A once thriving uranium mining town, Jeffrey City now sits forgotten, forlorn, and rotting away in the Wyoming sun, rain, and snow.
It started in 1931, when Beulah Peterson Walker found herself in desperate straits. Her husband, a World War One veteran who suffered from a gas attack during the war, was given six months to live. Figuring clean air would help his damaged lungs, she decided to pack up and move west with her husband. They eventually settled in an old abandoned farmstead south of the Oregon Trail. They fixed the place up and offered it as a waystation for the few travelers that passed by. Beulah called their new homestead “Home on the Range”
Beulah had made a fateful decision. Her husband would live for another 20 years, and her little “Home on the Range” would become the center of a corporate mining town, for what Beulah did not know was that her homestead sat in the shadows of hills filled with uranium.
The Atomic Age hit America fast, and uranium soon became the new gold. A speculator named Bob Adams discovered the buried wealth that was waiting to be dug up. Unfortunately, he did not himself have the capital to begin a mining enterprise. Luckily an investor stepped forward to help him out: Dr. C.W. Jeffrey. With the influx of money, Adams created Western Nuclear and began mining operations in 1957. In thanks to Jeffrey’s investment, Adams named the soon booming corporate town after him. Thus was Jeffrey City born and Beulah’s “Home on the Range” subsumed.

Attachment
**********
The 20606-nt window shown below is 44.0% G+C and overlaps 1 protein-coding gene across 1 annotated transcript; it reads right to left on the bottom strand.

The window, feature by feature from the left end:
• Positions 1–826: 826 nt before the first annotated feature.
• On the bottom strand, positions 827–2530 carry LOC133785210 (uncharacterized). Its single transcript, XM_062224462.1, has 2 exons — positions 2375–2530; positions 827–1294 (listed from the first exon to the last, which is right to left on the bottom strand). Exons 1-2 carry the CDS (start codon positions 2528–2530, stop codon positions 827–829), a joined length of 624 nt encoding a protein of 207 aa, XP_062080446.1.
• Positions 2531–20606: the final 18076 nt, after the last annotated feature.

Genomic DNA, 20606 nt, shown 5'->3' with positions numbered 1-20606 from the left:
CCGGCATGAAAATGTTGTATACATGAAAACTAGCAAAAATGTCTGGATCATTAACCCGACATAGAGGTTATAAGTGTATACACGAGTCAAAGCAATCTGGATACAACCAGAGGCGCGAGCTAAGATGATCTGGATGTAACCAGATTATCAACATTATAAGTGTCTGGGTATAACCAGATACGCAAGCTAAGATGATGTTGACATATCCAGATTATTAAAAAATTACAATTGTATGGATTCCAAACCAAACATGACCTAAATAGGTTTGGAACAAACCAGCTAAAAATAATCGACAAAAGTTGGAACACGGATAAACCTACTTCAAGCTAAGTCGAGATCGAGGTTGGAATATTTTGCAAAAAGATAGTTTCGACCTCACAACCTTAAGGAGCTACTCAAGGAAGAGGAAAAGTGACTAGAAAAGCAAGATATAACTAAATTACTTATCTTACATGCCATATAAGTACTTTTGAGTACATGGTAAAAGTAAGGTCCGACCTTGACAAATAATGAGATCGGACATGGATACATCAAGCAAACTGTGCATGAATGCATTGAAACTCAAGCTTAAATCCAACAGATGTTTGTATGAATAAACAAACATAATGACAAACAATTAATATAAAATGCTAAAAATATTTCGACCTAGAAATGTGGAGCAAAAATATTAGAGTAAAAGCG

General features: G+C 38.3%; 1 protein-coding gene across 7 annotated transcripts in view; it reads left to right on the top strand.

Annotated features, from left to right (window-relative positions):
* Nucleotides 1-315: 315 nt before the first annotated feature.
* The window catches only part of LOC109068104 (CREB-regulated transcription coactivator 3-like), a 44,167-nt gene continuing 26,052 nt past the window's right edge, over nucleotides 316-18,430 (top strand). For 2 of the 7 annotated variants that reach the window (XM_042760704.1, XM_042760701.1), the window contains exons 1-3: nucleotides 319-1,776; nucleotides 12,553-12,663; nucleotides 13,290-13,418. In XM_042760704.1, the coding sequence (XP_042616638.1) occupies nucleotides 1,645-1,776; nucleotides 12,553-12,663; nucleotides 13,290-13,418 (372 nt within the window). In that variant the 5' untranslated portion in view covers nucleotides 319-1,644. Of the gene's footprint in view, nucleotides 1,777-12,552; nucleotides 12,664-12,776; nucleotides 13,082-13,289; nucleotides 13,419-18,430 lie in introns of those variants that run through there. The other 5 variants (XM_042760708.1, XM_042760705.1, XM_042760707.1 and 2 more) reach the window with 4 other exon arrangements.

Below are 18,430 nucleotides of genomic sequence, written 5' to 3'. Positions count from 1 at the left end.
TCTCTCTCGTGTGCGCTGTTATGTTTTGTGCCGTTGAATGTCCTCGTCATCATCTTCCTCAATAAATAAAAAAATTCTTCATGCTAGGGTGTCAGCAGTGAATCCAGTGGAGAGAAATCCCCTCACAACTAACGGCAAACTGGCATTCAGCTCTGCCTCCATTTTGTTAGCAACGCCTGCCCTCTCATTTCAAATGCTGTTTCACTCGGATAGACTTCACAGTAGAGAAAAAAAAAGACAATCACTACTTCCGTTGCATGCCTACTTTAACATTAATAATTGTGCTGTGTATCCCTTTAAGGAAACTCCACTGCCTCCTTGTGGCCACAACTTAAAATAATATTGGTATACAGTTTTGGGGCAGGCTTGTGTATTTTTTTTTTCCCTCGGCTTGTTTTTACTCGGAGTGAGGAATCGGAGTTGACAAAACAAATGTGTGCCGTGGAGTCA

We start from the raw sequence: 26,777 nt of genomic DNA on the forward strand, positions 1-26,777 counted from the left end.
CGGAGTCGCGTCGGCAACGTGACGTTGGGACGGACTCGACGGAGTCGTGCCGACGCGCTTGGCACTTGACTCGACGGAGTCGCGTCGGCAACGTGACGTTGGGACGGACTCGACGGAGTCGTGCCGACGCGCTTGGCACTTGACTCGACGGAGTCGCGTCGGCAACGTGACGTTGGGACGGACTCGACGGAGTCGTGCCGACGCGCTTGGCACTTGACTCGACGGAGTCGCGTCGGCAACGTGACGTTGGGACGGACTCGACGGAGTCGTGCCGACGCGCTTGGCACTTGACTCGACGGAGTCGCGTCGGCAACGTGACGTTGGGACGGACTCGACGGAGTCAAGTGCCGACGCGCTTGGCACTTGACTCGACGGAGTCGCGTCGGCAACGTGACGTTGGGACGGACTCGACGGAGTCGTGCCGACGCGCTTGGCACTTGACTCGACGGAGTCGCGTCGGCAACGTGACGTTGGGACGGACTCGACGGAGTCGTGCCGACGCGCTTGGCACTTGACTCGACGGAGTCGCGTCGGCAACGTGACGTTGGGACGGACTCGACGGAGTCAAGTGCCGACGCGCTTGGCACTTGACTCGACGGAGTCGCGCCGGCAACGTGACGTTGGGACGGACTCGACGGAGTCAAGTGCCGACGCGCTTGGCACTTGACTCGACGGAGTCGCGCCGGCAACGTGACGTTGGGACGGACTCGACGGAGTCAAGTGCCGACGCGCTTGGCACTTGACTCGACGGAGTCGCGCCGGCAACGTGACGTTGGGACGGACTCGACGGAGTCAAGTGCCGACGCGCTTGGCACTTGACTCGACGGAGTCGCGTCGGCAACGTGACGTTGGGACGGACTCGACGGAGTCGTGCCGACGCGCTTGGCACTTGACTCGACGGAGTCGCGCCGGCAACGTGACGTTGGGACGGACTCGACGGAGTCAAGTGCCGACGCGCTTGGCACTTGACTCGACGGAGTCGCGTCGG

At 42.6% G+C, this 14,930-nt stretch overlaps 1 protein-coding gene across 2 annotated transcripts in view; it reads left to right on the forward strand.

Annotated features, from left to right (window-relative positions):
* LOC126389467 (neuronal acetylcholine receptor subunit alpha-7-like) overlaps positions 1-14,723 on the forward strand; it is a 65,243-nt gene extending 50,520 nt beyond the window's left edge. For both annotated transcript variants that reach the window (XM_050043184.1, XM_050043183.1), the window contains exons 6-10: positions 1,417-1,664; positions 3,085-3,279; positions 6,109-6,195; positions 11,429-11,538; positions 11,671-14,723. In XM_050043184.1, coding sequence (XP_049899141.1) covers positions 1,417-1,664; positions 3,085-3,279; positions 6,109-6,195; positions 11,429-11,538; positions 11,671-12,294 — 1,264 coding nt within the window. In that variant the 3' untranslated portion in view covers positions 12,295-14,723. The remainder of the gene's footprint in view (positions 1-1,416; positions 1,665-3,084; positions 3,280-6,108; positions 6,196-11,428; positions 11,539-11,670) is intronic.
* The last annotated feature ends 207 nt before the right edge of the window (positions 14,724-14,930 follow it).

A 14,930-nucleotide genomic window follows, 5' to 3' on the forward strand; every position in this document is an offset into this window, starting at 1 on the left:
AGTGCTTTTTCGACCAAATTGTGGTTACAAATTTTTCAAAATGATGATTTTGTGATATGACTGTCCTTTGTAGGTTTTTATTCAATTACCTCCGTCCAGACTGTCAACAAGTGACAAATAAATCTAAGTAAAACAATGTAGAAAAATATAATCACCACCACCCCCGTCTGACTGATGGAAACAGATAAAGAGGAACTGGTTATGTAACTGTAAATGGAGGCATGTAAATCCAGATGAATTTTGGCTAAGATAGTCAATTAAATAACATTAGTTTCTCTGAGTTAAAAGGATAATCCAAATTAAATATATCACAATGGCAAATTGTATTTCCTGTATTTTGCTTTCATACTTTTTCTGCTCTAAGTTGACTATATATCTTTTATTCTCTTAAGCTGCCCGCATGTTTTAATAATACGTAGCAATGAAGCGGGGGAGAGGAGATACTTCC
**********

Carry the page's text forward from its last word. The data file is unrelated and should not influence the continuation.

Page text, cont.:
Jeffrey City grew fast. Street grids were laid out, home plots built, utilities and street lights wired. Schools were constructed, including a high school with an olympic pool. Shops sprang up on what became main street. Hotels were built for workers who were waiting for their homes to be raised or for mobile homes to arrive. Churches were founded. A library and a medical clinic were dedicated. Jeffrey City would even get its own newspaper, the Jeffrey City News. By 1979, 4,500 people called Jeffrey City home.
Then came the bust. The uranium industry collapsed. At first, only minor layoffs set in. Management and workers waited, hoping for an industry rebound. It would not come. In 1982 the mine closed.
Jeffrey City became a stew pot of anger and frustration; anger at the corporation, frustration at the lack of other options for work for hundreds of miles around. Suddenly the population keenly felt the remoteness of their town and their homes. People lashed out: electrical lines were sabotaged, car windows shot out, the high school vandalized.
Then the rage became fear as radiation was found in their homes. The exodus began.
By 1985, 95% of the population of Jeffrey City had packed up and left. By 2010, the U.S. census would record only 58 people living in the vicinity of Jeffrey City.
Today the streets sit empty, an asphalt grid cracking under the harsh weather. Street lights still stand, but remain dark, rusting away. Empty home plots are nothing but weeds and useless utility meters. Here and there mobile homes lie, shattered, discarded. An abandoned bath tub sits among the elements. The schools, hotels, churches, and shops are all boarded up. Main street is a sad testament to old promises, shattered hopes. A park is now only brown prairie grass, an abandoned teeter totter sitting still, a swing set twisting in the wind. Today, you can stand in the middle of a once thriving town and see not a soul around. As for Beulah’s own “Home on the Range”, nothing remains.